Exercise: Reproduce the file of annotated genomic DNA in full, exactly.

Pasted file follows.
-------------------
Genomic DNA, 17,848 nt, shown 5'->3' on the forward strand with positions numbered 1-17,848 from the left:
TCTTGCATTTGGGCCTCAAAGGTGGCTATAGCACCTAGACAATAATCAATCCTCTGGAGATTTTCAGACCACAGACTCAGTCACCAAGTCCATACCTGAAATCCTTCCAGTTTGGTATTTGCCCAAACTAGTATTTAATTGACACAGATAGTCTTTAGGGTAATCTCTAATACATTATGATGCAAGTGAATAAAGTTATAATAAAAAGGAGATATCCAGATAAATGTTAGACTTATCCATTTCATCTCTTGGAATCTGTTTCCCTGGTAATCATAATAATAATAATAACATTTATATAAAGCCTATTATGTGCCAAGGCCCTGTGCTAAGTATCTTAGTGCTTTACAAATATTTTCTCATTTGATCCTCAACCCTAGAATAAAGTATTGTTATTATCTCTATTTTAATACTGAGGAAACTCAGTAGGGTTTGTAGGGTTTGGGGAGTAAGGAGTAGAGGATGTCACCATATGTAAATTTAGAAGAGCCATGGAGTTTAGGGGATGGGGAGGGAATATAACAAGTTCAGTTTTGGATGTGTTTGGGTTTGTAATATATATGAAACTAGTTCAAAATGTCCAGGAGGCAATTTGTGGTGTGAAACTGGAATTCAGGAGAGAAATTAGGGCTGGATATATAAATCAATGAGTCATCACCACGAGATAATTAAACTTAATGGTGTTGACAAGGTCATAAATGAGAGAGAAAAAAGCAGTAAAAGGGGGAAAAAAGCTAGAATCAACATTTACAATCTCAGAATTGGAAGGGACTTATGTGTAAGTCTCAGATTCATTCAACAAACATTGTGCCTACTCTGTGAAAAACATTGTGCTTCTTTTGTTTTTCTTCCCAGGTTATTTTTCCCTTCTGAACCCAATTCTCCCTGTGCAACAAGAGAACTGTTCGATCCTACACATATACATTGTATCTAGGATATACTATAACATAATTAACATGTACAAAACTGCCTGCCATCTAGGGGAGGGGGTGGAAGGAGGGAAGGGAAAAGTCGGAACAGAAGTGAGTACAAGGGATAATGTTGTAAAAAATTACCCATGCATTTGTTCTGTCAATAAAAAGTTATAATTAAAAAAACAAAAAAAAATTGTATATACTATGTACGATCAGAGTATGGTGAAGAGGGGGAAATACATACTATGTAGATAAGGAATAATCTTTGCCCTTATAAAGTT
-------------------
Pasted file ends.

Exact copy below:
Genomic DNA, 17,848 nt, shown 5'->3' on the forward strand with positions numbered 1-17,848 from the left:
TCTTGCATTTGGGCCTCAAAGGTGGCTATAGCACCTAGACAATAATCAATCCTCTGGAGATTTTCAGACCACAGACTCAGTCACCAAGTCCATACCTGAAATCCTTCCAGTTTGGTATTTGCCCAAACTAGTATTTAATTGACACAGATAGTCTTTAGGGTAATCTCTAATACATTATGATGCAAGTGAATAAAGTTATAATAAAAAGGAGATATCCAGATAAATGTTAGACTTATCCATTTCATCTCTTGGAATCTGTTTCCCTGGTAATCATAATAATAATAATAACATTTATATAAAGCCTATTATGTGCCAAGGCCCTGTGCTAAGTATCTTAGTGCTTTACAAATATTTTCTCATTTGATCCTCAACCCTAGAATAAAGTATTGTTATTATCTCTATTTTAATACTGAGGAAACTCAGTAGGGTTTGTAGGGTTTGGGGAGTAAGGAGTAGAGGATGTCACCATATGTAAATTTAGAAGAGCCATGGAGTTTAGGGGATGGGGAGGGAATATAACAAGTTCAGTTTTGGATGTGTTTGGGTTTGTAATATATATGAAACTAGTTCAAAATGTCCAGGAGGCAATTTGTGGTGTGAAACTGGAATTCAGGAGAGAAATTAGGGCTGGATATATAAATCAATGAGTCATCACCACGAGATAATTAAACTTAATGGTGTTGACAAGGTCATAAATGAGAGAGAAAAAAGCAGTAAAAGGGGGAAAAAAGCTAGAATCAACATTTACAATCTCAGAATTGGAAGGGACTTATGTGTAAGTCTCAGATTCATTCAACAAACATTGTGCCTACTCTGTGAAAAACATTGTGCTTCTTTTGTTTTTCTTCCCAGGTTATTTTTCCCTTCTGAACCCAATTCTCCCTGTGCAACAAGAGAACTGTTCGATCCTACACATATACATTGTATCTAGGATATACTATAACATAATTAACATGTACAAAACTGCCTGCCATCTAGGGGAGGGGGTGGAAGGAGGGAAGGGAAAAGTCGGAACAGAAGTGAGTACAAGGGATAATGTTGTAAAAAATTACCCATGCATTTGTTCTGTCAATAAAAAGTTATAATTAAAAAAACAAAAAAAAATTGTATATACTATGTACGATCAGAGTATGGTGAAGAGGGGGAAATACATACTATGTAGATAAGGAATAATCTTTGCCCTTATAAAGTT